The system or by micro/macro-injection or micro-encapsulation.

The bacteria
is the first organism to be genetically modified. Bacterial engineering is the
science that deals with genetic alteration of bacterial genome for medical, and
agricultural purposes. The use of bacterial systems for genetic modification is
favored due to their rapid reproduction rates, and the ease to produce a
genetically identical population following modification. A gene of interest is usually
required. Therefore the cells can be lysed and the DNA can be isolated. Several
nonbacterial proteins can be produced from bacteria. Famous examples include:
vaccines and insulin synthesis. In our project we will be dealing in details
with several medical achievements using bacterial engineering. We will discuss
the process of vaccines development, drug improvements, cancer therapies and
several types of hormonal synthesis out of bacteria.

Plasmids are
circular extrachromosomal self -replicating pieces of bacterial DNA. They
encode for several proteins that serve as an advantage to the host. Plasmids
can be easily isolated and modified in vitro through deleting, or inserting
specific DNA sequences. Plasmids are also called cloning vectors.

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After
isolating the DNA, it can be introduced directly into a specific host organism,
or into a cell that is fused or hybridized with the host. The main principle of
this process is using specific recombinant nucleic acid techniques to generate
new combinations of transmittable genetic material ( DNA) and then incorporate
this material either through a vector system or by micro/macro-injection or
micro-encapsulation.  If the host belongs
to another type of species, the resulting organism is called transgenic. If the
host belongs to the same type of species, the resulting organism is called
cisgenic.

Getting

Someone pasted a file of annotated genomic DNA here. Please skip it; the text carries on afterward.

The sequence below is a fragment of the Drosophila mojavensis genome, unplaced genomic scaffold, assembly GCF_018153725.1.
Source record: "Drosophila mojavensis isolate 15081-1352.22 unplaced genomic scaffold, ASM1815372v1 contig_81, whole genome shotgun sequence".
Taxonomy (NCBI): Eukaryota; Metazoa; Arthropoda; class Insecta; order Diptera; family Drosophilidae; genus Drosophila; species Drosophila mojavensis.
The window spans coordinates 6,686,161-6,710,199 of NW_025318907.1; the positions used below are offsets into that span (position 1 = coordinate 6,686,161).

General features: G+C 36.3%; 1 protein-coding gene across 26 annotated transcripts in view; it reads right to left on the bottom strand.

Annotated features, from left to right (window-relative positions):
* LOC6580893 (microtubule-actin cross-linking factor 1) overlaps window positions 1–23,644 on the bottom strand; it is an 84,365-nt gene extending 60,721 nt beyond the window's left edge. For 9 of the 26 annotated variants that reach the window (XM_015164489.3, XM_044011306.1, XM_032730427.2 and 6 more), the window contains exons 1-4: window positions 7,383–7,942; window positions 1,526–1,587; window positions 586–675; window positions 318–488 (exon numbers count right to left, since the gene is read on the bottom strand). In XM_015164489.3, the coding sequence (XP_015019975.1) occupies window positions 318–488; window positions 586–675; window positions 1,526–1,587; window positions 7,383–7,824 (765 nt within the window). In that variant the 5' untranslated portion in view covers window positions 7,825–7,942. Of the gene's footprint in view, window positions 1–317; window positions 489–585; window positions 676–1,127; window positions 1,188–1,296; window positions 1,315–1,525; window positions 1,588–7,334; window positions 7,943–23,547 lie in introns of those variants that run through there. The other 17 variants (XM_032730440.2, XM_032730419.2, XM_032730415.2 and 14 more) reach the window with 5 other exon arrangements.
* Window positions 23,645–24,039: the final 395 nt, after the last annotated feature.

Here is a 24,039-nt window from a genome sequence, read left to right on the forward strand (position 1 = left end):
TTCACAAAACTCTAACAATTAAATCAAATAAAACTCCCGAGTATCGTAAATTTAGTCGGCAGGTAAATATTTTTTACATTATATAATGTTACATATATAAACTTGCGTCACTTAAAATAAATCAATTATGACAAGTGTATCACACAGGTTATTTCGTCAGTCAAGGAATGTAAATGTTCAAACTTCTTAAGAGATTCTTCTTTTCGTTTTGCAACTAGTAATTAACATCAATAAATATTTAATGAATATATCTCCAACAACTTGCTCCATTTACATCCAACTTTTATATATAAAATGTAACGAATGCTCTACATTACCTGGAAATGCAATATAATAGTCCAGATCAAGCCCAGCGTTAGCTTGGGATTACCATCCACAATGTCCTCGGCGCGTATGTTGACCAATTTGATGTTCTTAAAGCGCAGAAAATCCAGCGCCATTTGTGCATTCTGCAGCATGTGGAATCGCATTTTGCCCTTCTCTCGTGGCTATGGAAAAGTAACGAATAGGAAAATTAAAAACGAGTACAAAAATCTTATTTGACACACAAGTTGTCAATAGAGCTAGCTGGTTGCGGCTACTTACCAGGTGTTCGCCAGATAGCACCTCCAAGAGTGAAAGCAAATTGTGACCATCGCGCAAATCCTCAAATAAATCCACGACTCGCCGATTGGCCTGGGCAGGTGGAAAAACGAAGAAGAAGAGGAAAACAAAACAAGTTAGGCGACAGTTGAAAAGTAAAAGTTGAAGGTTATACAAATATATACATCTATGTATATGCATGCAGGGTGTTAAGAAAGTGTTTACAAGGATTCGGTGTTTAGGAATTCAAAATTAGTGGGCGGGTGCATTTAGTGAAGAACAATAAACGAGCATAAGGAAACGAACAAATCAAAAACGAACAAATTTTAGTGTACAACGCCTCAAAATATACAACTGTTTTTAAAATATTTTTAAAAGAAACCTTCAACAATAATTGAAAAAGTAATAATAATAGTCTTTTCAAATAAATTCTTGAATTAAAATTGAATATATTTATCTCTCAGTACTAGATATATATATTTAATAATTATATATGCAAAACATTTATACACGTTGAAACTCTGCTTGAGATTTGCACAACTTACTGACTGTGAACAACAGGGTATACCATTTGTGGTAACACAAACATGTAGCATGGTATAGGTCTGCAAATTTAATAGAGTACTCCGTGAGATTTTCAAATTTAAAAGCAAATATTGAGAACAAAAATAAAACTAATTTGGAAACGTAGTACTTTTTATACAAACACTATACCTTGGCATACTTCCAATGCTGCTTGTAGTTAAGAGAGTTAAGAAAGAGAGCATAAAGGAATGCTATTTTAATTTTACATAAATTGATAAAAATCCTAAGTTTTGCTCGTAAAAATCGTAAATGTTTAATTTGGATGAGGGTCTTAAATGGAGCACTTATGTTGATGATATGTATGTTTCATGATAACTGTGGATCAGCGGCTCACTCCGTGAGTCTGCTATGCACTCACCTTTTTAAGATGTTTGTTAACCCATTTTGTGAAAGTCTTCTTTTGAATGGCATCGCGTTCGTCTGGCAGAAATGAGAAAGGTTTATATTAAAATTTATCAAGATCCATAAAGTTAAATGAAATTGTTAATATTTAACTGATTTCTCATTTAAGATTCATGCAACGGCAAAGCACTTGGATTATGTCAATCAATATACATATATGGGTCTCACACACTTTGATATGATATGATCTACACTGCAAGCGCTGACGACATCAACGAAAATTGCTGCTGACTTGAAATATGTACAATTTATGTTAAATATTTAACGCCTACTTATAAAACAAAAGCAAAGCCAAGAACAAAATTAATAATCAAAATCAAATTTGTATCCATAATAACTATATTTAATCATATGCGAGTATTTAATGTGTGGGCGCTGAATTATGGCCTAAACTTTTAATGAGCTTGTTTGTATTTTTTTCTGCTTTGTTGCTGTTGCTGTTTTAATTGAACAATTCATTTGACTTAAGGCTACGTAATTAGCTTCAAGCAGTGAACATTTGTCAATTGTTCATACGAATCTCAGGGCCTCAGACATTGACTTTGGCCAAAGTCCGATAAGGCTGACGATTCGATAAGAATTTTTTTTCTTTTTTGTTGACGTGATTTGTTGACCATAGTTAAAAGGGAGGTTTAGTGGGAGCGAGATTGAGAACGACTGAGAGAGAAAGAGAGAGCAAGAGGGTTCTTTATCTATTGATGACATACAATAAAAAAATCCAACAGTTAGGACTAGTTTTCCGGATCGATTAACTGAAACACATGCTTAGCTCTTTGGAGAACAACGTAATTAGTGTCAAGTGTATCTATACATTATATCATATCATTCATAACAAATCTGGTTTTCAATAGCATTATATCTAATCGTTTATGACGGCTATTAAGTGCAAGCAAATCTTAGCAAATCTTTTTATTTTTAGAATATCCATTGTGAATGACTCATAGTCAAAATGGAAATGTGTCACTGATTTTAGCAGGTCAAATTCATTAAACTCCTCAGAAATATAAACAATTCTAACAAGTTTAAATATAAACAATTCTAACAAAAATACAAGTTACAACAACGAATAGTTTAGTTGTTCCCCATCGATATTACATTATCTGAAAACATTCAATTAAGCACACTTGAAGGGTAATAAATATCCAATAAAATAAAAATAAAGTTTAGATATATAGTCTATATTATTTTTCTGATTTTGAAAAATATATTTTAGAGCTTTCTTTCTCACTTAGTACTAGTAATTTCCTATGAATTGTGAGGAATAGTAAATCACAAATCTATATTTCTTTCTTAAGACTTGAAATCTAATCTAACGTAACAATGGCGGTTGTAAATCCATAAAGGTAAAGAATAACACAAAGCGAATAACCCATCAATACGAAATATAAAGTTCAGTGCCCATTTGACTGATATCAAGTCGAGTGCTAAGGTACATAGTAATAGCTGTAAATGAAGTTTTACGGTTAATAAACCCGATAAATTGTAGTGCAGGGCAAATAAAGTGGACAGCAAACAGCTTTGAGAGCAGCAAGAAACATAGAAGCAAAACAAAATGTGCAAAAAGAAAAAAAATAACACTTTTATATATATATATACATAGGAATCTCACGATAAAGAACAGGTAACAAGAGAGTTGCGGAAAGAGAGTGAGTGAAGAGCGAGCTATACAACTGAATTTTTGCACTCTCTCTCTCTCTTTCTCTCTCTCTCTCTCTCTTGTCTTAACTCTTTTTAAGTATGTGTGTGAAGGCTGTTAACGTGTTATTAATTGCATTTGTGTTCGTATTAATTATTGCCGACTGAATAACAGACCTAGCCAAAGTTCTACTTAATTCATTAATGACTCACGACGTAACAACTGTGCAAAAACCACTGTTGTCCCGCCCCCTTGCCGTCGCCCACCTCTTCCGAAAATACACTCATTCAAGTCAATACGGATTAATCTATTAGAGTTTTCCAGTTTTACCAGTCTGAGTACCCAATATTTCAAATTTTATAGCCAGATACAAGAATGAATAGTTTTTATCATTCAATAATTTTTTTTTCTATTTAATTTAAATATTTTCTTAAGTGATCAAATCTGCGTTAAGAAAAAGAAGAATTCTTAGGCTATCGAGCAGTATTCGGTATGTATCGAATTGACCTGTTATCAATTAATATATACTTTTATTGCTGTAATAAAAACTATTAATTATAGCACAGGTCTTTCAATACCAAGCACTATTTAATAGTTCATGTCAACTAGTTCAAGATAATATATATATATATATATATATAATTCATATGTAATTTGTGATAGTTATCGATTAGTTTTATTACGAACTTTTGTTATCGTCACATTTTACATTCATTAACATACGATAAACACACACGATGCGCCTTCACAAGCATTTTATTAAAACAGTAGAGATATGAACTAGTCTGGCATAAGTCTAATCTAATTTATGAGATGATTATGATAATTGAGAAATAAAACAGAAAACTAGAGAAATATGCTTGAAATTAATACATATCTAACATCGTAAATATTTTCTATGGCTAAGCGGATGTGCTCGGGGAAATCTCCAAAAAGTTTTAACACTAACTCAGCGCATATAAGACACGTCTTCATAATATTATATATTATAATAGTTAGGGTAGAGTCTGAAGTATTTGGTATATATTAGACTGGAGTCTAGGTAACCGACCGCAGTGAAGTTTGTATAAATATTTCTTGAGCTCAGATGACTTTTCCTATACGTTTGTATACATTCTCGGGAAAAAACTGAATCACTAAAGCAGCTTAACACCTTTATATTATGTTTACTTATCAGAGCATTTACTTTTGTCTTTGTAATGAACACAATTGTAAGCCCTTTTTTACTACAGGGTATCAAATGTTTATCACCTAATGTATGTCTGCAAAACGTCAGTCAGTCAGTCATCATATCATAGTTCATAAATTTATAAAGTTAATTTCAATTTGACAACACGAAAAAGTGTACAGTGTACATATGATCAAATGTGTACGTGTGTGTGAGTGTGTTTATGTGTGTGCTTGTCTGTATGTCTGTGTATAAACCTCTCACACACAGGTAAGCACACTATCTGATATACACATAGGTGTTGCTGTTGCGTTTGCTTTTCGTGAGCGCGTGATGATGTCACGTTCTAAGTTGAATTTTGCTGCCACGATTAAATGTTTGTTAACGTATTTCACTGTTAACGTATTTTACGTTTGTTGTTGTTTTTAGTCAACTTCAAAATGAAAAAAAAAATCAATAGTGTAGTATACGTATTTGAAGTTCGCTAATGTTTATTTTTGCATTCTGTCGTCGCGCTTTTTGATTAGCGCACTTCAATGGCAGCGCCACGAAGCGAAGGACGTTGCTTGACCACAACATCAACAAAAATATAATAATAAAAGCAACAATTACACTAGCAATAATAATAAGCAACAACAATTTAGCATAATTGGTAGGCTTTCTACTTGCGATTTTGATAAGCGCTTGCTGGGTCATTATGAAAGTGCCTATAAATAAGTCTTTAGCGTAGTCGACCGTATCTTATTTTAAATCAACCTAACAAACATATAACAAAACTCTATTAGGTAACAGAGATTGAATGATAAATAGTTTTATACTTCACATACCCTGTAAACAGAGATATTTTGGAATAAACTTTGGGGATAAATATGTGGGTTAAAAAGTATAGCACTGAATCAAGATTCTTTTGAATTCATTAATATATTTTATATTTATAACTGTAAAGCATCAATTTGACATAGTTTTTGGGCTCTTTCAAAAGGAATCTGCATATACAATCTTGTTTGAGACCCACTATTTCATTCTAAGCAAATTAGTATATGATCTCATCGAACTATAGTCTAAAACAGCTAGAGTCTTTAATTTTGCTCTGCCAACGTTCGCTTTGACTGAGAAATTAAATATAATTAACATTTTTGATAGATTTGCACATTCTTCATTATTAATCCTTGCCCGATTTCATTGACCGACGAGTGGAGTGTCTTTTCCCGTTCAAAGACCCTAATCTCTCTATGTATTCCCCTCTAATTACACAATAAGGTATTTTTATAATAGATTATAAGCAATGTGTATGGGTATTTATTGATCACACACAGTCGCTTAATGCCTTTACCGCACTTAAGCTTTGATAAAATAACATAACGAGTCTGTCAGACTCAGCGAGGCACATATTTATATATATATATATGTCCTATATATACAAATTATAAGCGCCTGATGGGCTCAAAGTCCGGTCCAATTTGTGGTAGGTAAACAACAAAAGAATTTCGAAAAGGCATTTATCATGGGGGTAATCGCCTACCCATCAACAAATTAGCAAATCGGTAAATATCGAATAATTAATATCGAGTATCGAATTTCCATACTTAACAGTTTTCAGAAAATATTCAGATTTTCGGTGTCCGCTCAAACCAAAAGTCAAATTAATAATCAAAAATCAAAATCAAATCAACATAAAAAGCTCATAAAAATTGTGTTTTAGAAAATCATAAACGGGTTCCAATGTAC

the Plasmid In

A
bacteria has several enzymes to cut up the DNA of other enemies bacteria, such
as bacteriophages. Those restriction enzymes, can be used to cut DNA for
engineering bacteria purposes. Researchers have been able to isolate hundreds
of restriction enzymes, and each of these enzymes is able to splice specific
nucleotides sequences of the DNA. Some restriction enzymes produce blund ends,
since they cut across both DNA strands. Others, are staggered generating sticky
ends.  These ends are brought by hydrogen
bonding to similar ends on another DNA segment cut with the same restriction
enzyme.
To clone a gene, we  first identify the
gene of interest in the bacteria .The aim of the final resultant organism is
the main drive for identification. Screens can be performed
to identify potential genes and multiple tests can be carried out to determine
the best candidates. Microarrays, transriptomes and genome sequencing eased the
way to find the suitable genes. The next step is to isolate the DNA from the
bacteria  through specific
restriction enzymes or polymerase chain reaction (PCR) to amplify the gene
segment.  The gene of interest is sniped
from the DNA strand. The gene containing segment is spliced into a plasmid cut
by the same restriction enzyme. Once the bacteria take up the plasmid, they are
allowed to replicate. Prior to gene insertion into the host, the gene must be
combined with other genetic materials. These include a promoter and a
terminator sequence region, which initiate and terminates transcriptions.   The
gene can also be modified at this stage for better expression or effectiveness.
These manipulations are carried out using recombinant DNA techniques, such as restriction digests, ligations and molecular cloning.

 

Usually bacterial cells
are not able to take up plasmids. However scientists are able to use various
tricks to enable the bacteria to do so. This